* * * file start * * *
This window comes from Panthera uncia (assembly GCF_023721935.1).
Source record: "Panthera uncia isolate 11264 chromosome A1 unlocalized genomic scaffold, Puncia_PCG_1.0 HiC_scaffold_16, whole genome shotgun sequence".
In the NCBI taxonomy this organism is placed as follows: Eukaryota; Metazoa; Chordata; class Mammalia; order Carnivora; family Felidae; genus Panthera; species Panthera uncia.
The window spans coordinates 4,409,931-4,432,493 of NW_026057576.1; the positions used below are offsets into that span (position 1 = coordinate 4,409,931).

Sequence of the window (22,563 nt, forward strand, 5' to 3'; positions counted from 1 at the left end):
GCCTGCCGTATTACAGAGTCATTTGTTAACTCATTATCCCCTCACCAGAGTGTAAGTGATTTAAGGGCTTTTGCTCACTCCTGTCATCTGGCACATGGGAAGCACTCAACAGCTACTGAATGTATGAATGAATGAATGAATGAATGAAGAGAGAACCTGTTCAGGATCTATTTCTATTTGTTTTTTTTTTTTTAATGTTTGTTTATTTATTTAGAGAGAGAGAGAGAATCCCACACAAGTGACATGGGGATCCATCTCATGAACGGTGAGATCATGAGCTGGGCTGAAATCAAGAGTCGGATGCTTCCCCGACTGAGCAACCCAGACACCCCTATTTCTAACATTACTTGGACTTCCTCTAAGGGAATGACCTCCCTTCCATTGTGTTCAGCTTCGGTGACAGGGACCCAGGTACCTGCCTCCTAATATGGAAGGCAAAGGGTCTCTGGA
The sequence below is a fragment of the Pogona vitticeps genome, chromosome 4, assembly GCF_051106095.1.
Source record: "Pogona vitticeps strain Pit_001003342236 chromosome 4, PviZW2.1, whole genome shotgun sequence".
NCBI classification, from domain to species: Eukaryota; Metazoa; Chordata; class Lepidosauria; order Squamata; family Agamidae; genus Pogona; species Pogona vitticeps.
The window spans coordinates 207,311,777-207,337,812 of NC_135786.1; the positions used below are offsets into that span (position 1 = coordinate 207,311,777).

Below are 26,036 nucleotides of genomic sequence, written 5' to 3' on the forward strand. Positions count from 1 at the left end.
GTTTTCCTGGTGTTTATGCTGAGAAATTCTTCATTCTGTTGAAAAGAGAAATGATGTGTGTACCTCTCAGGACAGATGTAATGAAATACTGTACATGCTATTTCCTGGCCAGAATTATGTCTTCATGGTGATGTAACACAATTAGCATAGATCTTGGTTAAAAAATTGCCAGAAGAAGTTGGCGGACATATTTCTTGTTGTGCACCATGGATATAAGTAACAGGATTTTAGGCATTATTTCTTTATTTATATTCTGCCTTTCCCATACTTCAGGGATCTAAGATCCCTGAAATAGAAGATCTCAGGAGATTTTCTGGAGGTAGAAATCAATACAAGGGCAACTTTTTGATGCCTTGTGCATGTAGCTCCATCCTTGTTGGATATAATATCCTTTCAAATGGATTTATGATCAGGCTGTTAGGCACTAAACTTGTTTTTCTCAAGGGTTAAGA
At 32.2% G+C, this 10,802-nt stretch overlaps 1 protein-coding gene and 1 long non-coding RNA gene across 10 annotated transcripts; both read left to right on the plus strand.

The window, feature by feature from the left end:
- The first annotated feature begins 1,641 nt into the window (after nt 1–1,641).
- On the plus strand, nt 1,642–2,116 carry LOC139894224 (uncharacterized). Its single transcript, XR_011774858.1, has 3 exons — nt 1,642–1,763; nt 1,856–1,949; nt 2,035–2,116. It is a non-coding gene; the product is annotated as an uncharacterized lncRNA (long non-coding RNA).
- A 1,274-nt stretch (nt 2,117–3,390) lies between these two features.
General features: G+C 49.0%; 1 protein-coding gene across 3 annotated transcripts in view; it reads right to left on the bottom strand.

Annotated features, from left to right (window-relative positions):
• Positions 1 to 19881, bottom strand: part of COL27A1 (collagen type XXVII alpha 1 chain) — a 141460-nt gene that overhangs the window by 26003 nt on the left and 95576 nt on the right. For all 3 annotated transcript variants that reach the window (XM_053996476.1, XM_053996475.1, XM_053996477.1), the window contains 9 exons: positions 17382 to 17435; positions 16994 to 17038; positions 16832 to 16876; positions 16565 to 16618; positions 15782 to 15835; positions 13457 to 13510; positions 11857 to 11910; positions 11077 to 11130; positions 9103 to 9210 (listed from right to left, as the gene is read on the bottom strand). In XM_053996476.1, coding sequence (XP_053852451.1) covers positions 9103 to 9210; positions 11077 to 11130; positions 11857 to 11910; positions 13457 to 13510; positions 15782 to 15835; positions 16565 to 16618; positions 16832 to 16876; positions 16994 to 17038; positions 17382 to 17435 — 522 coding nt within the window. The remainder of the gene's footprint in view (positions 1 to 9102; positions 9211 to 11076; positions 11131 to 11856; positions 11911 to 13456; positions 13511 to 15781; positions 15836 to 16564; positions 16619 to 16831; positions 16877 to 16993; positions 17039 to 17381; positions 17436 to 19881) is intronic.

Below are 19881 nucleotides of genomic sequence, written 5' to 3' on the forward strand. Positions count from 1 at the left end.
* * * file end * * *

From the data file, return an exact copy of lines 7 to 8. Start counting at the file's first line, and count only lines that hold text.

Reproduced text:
The sequence below is a fragment of the Pogona vitticeps genome, chromosome 4, assembly GCF_051106095.1.
Source record: "Pogona vitticeps strain Pit_001003342236 chromosome 4, PviZW2.1, whole genome shotgun sequence".